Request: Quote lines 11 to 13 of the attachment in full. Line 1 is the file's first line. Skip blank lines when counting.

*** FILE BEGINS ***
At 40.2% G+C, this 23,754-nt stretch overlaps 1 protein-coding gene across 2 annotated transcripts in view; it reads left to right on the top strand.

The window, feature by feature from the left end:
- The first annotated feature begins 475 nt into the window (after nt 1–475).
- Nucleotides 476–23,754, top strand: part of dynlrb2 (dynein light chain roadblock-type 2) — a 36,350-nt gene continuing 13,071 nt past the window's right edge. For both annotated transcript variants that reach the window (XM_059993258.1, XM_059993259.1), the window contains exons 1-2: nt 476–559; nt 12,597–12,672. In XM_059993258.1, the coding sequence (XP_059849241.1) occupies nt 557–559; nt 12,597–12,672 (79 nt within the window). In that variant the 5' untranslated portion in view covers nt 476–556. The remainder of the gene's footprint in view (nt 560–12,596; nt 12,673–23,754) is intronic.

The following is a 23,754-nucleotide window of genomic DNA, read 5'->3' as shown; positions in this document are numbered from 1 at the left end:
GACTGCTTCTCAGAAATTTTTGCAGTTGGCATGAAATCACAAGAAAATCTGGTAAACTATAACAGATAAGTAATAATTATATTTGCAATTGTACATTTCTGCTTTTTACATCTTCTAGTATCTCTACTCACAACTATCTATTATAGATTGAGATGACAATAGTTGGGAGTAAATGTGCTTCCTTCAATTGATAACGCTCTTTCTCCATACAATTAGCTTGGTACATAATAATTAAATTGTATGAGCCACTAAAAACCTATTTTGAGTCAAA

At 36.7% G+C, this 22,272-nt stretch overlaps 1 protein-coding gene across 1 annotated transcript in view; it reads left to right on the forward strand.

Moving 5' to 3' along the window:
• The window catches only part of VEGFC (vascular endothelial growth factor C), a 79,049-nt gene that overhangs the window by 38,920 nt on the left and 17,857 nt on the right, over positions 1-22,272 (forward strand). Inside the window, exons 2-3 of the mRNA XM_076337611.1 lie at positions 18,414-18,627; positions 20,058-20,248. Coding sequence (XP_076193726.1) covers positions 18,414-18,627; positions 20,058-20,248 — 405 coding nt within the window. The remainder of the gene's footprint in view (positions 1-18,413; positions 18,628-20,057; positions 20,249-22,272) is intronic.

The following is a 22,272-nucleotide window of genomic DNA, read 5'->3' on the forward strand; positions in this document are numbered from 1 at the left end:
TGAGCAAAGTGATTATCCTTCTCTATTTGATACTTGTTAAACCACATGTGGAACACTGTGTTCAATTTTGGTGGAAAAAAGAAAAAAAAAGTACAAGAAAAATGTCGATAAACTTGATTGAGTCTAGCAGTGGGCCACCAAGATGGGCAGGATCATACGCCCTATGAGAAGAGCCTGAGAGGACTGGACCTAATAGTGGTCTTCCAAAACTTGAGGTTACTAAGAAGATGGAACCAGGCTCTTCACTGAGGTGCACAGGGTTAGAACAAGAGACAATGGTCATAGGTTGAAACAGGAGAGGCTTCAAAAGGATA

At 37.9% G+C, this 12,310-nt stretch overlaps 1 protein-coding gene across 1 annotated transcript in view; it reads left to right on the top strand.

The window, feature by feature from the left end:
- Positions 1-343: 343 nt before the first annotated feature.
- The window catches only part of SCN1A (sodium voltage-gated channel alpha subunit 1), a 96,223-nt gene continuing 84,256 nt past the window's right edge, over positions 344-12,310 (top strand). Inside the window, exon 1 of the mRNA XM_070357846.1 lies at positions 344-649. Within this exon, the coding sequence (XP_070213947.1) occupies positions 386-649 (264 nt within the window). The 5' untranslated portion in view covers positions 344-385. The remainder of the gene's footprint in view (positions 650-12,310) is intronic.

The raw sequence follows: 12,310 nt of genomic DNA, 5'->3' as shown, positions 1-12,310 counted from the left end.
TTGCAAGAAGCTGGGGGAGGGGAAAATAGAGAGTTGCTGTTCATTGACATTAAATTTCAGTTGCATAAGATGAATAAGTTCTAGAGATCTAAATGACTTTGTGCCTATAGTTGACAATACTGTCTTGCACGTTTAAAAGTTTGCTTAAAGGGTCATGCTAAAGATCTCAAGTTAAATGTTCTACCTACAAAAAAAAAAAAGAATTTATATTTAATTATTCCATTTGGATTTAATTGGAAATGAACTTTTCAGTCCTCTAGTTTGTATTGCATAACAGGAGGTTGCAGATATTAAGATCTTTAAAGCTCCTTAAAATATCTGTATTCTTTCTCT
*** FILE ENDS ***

TGAGCAAAGTGATTATCCTTCTCTATTTGATACTTGTTAAACCACATGTGGAACACTGTGTTCAATTTTGGTGGAAAAAAGAAAAAAAAAGTACAAGAAAAATGTCGATAAACTTGATTGAGTCTAGCAGTGGGCCACCAAGATGGGCAGGATCATACGCCCTATGAGAAGAGCCTGAGAGGACTGGACCTAATAGTGGTCTTCCAAAACTTGAGGTTACTAAGAAGATGGAACCAGGCTCTTCACTGAGGTGCACAGGGTTAGAACAAGAGACAATGGTCATAGGTTGAAACAGGAGAGGCTTCAAAAGGATA

At 37.9% G+C, this 12,310-nt stretch overlaps 1 protein-coding gene across 1 annotated transcript in view; it reads left to right on the top strand.

The window, feature by feature from the left end: